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Updated: Jun 25, 2023

Time and Christopher Nolan have not been overly kind to Tim Burton's 1989 hit BATMAN, but it still holds up beautifully.

At the time, it was a revelation, a much darker and more serious take on Batman than the TV series that had been most people's exposure to the legendary DC character.

Michael Keaton was a huge comedy star but was a startling choice in the late 80's to play Bruce Wayne/Batman, a role he made his own, to great success.

We meet the caped crusader in a crime ridden and somehow futuristic yet retro Gotham City, taking out bad guys on rooftops and mid-crime, spreading the word that he's arrived. Keaton's "I'm Batman" as he dangles a thief off a roof was a revelation early in the film that made audiences cheer Keaton in the role.

When organized crime's Jack Napier (Jack Nicholson) becomes The Joker through a series of events, he puts his sights on ruling Gotham, stealing Bruce Wayne's new flame, reporter Vicky Vale (gorgeous Kim Basinger) and ridding the world of our superhero.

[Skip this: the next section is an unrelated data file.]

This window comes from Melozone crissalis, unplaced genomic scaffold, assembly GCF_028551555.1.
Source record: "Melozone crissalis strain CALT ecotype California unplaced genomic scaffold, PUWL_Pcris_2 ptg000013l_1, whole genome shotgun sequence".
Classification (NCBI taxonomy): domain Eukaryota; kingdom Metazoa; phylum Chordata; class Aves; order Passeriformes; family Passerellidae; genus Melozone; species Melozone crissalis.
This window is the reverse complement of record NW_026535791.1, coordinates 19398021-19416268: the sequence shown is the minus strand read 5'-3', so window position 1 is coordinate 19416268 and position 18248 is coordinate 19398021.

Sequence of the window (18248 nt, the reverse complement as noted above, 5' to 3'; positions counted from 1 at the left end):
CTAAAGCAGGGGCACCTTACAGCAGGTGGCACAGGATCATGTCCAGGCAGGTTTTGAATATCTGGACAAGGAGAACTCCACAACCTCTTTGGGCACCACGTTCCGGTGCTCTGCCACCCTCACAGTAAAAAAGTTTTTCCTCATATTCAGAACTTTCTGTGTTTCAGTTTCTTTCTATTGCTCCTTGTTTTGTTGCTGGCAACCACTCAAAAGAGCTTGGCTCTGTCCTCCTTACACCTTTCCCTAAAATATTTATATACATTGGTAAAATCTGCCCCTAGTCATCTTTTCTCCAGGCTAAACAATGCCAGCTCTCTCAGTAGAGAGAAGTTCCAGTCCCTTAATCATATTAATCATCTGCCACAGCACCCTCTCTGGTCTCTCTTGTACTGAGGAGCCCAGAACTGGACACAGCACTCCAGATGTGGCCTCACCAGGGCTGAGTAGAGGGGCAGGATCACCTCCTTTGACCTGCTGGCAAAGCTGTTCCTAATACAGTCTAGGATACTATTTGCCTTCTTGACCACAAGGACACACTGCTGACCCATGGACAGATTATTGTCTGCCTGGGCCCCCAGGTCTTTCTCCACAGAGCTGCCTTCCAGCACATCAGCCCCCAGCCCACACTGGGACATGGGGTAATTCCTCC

Nicholson is at full volume from the moment he unwraps his new Joker face, nicely pivoting off his quieter moments as Napier, but hitting the top of the emoting charts so early, there's nowhere to go but sideways. He's great, but way over the top.

If anything, one of the film's flaws is that the villain is so much more impactful than the hero. That being said, Keaton is really good in the role and a nice fit.

Tim Burton brings his usual visual style to the film, aided this time by production designer Anton Furst (Full Metal Jacket, Alien), Art Director Terry Ackland-Snow (Aliens, Superman II) and composer Danny Elfman, supplying one of his all time best scores.

In watching the film now, it seems odd that we all found this Batman so serious. Little did we know that Christopher Nolan would take the character and the legend to an entirely different universe with his amazing Dark Knight trilogy.

Seen through the history of those films, Burton's films pales a bit by comparison.

BATMAN is still a ton of fun though, Nicholson is a blast, the batmobile scenes are great, Alfred (Michael Gough) is a scene stealer and its fast & fun.

Batman holds a special place in both movie history and my film memories and gets a dark black, winged A+.

Followed in 1992 with Keaton in his second and final appearance in the role in "Batman Returns".

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